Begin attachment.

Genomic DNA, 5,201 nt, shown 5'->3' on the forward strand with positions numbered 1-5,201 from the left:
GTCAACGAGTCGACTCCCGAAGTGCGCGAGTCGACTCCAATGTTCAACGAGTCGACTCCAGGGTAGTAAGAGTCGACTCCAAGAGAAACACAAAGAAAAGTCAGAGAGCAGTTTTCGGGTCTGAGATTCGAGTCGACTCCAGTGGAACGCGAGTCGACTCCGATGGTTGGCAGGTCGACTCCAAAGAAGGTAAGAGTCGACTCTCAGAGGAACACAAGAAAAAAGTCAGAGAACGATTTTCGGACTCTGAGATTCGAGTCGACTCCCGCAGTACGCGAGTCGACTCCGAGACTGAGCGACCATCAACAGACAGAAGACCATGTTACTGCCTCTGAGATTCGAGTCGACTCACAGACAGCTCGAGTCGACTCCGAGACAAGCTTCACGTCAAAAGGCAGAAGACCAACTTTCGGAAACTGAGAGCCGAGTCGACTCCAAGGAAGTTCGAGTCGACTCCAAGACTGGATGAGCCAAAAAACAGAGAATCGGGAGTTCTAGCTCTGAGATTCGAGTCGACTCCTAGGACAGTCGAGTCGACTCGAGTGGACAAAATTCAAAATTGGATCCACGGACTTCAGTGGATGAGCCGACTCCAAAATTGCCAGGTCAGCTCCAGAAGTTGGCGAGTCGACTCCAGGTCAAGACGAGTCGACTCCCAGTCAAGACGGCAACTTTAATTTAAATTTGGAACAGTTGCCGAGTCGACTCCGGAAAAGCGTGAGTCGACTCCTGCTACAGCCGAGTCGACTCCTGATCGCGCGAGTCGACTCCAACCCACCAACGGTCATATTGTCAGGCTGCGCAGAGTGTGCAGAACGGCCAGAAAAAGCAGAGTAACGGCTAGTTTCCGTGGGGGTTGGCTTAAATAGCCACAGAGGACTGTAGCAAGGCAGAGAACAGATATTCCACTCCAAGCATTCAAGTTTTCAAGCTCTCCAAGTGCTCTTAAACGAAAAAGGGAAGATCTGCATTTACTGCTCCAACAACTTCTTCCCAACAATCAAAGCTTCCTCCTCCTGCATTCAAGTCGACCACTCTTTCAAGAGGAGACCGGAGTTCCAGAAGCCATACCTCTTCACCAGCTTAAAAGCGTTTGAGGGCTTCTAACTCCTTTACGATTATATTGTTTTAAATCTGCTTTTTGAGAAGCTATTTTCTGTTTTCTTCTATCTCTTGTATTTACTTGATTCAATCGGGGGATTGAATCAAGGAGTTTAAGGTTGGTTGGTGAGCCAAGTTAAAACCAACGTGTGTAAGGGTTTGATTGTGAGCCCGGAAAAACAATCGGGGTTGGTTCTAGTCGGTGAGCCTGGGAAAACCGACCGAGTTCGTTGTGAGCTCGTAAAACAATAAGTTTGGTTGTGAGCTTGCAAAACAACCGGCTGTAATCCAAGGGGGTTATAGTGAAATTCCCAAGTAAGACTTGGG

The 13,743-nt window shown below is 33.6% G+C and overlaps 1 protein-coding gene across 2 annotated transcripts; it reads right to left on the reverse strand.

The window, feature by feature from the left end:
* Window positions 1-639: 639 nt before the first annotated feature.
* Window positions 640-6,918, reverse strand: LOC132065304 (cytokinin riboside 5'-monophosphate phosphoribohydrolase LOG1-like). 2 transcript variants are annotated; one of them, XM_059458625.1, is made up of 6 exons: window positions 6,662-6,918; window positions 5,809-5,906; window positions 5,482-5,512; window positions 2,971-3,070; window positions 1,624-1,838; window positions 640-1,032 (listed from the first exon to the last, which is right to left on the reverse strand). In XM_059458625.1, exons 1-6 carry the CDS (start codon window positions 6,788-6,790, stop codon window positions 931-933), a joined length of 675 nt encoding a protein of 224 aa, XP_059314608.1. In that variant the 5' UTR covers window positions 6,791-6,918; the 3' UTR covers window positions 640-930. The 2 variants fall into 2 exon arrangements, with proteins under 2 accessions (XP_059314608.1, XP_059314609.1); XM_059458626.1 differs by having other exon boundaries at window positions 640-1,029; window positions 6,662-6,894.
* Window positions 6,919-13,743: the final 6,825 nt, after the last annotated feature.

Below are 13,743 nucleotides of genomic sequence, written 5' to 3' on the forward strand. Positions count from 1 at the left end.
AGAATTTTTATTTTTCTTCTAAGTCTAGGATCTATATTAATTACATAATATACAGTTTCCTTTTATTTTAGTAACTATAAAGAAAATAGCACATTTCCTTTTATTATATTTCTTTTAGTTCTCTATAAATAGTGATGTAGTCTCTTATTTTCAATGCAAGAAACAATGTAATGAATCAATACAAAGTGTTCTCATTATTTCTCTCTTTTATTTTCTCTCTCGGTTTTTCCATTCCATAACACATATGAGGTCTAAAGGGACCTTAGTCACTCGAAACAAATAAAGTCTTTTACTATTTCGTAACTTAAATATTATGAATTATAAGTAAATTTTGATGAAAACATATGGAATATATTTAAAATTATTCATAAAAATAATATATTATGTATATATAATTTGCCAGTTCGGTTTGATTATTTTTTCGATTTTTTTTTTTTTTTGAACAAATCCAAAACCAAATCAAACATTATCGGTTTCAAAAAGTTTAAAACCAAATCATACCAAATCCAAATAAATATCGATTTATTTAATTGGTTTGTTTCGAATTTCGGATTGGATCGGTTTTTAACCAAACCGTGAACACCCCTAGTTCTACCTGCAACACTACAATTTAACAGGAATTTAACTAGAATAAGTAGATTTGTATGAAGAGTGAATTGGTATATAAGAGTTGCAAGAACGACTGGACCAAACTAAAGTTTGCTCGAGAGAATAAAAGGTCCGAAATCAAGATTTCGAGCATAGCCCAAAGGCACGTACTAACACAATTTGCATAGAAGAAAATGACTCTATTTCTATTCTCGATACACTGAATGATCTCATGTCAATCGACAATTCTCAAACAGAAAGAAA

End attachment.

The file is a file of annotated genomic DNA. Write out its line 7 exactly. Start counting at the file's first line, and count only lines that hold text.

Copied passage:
* Window positions 6,919-13,743: the final 6,825 nt, after the last annotated feature.